Puyallup tribal artifact auction under controversy

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by By KYLE MOORE / KING 5 News

NWCN.com

Posted on August 15, 2009 at 1:36 PM

Updated Friday, Sep 25 at 10:57 AM

Video: Dispute over Indian artifacts

TACOMA, Wash. - Some historical Puyallup Tribe mementos go on the auction block in Tacoma Monday, but the granddaughter of a former tribal leader wants it stopped.

She says the items were stolen from the attic of her home.

"I don't have much faith in getting them back, though," said Ramona Hawthorne.

Hawthorne says a family friend who helps maintain her property took the items and then sold them without her knowledge.

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"He was a good worker, but I didn't know he was probably stealing from me all the time 'cause I never went upstairs to see what he was doing," said Hawthorne.

"Basically, I just want the truth spoken for Mona and I feel that I need to help her and I want her things back," said friend Carol Tompkins.

"What I bought is free of all encumbrances," said Alan Gorsuch, owner of Sanford and Sons Auction House.

He said an individual came to him two months ago with the items for sale.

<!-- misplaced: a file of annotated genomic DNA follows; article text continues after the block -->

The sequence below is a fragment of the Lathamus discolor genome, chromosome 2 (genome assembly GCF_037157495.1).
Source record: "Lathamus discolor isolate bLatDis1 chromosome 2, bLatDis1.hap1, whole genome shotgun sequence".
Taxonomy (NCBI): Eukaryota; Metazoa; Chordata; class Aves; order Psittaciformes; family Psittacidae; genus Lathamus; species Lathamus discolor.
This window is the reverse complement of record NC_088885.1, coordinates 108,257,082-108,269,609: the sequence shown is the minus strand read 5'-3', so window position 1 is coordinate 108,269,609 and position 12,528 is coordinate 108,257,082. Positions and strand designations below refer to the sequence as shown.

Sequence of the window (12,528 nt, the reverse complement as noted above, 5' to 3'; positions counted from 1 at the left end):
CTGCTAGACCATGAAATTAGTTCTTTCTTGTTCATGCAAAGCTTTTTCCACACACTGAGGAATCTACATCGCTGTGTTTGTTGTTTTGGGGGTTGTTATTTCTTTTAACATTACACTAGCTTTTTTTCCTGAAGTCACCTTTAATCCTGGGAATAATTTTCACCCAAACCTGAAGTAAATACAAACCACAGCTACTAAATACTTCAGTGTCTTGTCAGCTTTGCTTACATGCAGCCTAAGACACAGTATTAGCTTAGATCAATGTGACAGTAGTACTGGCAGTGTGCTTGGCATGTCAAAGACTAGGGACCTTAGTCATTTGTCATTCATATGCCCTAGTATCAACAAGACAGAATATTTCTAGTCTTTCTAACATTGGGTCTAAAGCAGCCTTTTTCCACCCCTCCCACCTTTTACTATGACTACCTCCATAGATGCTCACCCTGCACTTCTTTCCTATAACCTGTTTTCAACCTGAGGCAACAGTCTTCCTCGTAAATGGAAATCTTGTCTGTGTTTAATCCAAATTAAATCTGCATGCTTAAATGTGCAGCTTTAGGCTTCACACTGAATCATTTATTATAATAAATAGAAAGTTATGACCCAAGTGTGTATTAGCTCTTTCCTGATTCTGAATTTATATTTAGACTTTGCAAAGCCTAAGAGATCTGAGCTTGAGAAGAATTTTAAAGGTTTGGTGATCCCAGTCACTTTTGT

"He told me that the person that actually owned this stuff was 92-years-old and was dispersing the stuff as she lived and that his parents were the executors of her will and I asked also why the tribe didn't have any interest in this, and I was told that the tribe had already gotten a lot of the stuff," said Gorsuch.

The intricately weaved baskets and beaded items once belonged to Jerry Meeker. He was an instrumental leader at the turn of the century for the Puyallup Tribe and even created the Brown's Point Salmon Bake.

Hawthorne is Meeker's granddaughter.

Gorsuch says he spent 150 hours researching Meeker and says he contacted the tribe for their input.

A tribal spokesperson says a police report has been filed and the case is under investigation.

"The tribal council takes security and protection of the tribal elders very seriously. This is a very high priority for the council and they would like this to be solved," said John Weymer.

Hawthorne just wants the items back.

"They go to the tribe," said Hawthorne. "Because they're tribal things."

The family who sold the items did not return calls by KING 5 News.

One tribal member says he plans to use his own money to buy the items at the auction then donate them back to the tribe.

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